These people pretend that the world around us doesn’t exist and that what we are facing is created in Egypt, which we all know is not true. Anyone who reads any newspaper or watches television will understand that this is not an Egyptian problem. It’s a global problem and in reality all this inflation is imported. We didn’t create the crisis in energy, commodities or food. For instance, when I took the decision to ban rice exports, the world price of rice went up by 30 percent. This would not have happened if there was no global crisis. So Egypt today had impacted negatively on the price of rice because of the very serious situation for agricultural products all over the world.

The challenge we are facing is a very big challenge and if it wasn’t for the reforms we could not have afforded to pay LE 100 billion in subsidies today. Where would we have gotten the money? If it wasn’t for opening up and integration with the rest of the world, we would not have been able to find all the commodities we needed. I fully understand people screaming from the prices, but first of all there are no shortages in any commodities or products and still most of the cost of products here are below markets around us.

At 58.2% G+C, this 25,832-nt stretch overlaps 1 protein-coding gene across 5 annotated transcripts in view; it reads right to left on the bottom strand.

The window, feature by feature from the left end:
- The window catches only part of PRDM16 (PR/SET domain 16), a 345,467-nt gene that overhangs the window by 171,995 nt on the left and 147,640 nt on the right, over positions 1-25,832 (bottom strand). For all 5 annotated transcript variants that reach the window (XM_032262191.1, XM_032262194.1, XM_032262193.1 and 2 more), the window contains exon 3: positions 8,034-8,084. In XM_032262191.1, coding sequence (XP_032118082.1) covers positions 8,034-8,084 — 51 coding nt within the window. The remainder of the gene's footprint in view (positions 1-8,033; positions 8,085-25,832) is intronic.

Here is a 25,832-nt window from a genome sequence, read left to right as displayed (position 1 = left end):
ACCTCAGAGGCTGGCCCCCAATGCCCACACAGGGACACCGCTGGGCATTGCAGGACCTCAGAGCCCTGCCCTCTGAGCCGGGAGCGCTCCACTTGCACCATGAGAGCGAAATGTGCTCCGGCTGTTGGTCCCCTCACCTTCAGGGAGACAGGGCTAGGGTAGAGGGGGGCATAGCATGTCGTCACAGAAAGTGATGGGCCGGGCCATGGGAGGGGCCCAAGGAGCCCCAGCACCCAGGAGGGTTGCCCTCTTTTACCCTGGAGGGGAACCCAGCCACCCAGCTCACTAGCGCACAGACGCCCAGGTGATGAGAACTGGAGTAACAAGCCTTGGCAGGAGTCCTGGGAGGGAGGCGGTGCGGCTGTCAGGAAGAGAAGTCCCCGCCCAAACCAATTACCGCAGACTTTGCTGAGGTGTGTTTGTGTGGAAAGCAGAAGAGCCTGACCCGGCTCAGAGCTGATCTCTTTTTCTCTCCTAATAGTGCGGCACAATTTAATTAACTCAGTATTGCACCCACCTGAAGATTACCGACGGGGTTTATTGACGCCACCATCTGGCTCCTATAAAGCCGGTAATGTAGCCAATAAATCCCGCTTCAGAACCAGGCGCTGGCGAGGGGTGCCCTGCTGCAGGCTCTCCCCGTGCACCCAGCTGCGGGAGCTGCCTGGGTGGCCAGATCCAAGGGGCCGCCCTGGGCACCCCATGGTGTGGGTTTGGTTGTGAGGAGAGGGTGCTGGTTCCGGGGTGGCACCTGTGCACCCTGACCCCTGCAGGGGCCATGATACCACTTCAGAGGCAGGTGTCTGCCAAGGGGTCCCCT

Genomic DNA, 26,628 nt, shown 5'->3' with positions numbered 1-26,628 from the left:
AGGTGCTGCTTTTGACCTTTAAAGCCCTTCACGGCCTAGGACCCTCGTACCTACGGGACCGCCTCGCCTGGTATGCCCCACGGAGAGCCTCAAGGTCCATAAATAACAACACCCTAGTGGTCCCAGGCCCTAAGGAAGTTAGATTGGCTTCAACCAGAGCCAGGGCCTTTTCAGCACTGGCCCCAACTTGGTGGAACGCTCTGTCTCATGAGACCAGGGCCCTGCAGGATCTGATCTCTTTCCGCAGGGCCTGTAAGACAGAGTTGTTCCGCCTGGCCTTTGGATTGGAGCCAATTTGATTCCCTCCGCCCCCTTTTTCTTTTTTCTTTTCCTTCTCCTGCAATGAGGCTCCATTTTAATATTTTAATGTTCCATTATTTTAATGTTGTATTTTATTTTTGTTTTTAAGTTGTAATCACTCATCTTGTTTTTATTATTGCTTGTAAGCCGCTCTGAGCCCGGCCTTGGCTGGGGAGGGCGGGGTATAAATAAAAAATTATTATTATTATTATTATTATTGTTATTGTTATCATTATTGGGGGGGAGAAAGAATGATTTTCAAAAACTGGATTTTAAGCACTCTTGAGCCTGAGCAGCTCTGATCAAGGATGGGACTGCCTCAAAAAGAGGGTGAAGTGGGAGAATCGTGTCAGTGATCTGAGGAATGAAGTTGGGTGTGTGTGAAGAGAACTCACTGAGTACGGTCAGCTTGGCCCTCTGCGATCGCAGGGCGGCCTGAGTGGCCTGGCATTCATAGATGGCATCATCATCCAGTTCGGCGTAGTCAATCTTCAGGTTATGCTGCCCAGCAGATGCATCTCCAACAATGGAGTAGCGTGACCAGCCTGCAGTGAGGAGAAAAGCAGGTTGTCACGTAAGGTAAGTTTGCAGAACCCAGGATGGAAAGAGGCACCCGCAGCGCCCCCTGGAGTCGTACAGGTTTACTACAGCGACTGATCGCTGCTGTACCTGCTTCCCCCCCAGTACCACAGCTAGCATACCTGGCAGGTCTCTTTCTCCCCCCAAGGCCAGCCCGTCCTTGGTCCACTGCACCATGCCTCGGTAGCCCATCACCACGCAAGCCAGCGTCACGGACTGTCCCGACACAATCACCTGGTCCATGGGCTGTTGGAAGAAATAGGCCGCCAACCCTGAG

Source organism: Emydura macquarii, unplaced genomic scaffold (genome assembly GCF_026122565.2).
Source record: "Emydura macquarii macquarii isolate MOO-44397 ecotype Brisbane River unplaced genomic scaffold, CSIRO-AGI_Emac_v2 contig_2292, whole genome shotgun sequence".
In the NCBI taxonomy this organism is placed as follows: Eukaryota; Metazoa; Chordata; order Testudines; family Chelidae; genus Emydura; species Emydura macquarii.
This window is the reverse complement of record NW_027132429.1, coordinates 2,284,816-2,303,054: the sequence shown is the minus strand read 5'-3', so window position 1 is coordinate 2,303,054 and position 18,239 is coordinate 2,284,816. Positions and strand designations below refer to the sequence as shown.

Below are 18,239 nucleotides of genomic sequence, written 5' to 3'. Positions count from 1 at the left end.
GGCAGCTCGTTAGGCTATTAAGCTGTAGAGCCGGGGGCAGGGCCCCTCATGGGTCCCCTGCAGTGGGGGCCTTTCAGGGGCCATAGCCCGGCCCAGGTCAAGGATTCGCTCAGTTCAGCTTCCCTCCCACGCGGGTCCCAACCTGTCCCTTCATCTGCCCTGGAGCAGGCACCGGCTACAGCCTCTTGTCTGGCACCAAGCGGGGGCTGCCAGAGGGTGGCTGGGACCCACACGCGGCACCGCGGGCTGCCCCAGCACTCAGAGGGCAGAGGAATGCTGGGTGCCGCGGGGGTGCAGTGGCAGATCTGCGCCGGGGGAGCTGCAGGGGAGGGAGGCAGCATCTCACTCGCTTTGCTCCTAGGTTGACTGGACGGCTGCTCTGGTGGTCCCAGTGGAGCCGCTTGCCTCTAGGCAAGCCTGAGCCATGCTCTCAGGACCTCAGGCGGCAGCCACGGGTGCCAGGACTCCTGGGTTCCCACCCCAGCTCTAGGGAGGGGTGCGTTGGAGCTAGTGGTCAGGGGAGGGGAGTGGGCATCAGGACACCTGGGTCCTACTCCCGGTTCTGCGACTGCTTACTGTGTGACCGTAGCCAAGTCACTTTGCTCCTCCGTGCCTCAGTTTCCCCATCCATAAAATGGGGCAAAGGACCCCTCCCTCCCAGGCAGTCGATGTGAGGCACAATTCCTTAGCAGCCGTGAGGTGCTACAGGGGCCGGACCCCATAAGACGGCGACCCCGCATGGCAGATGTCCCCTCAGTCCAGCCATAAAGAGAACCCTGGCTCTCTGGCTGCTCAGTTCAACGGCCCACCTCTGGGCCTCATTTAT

I got a call from Sudan because of our decision to stop cement export and they said that this has caused the price to go up from $300 to $450. In Egypt the price of cement is still at a rate of $60, so it is a difficult situation and difficult times require difficult decisions.

Whether the investors will understand that, yes, I think they will. I think we are still committed to full partnership with our investors and our producers.

We engage them in all the decisions. We tell them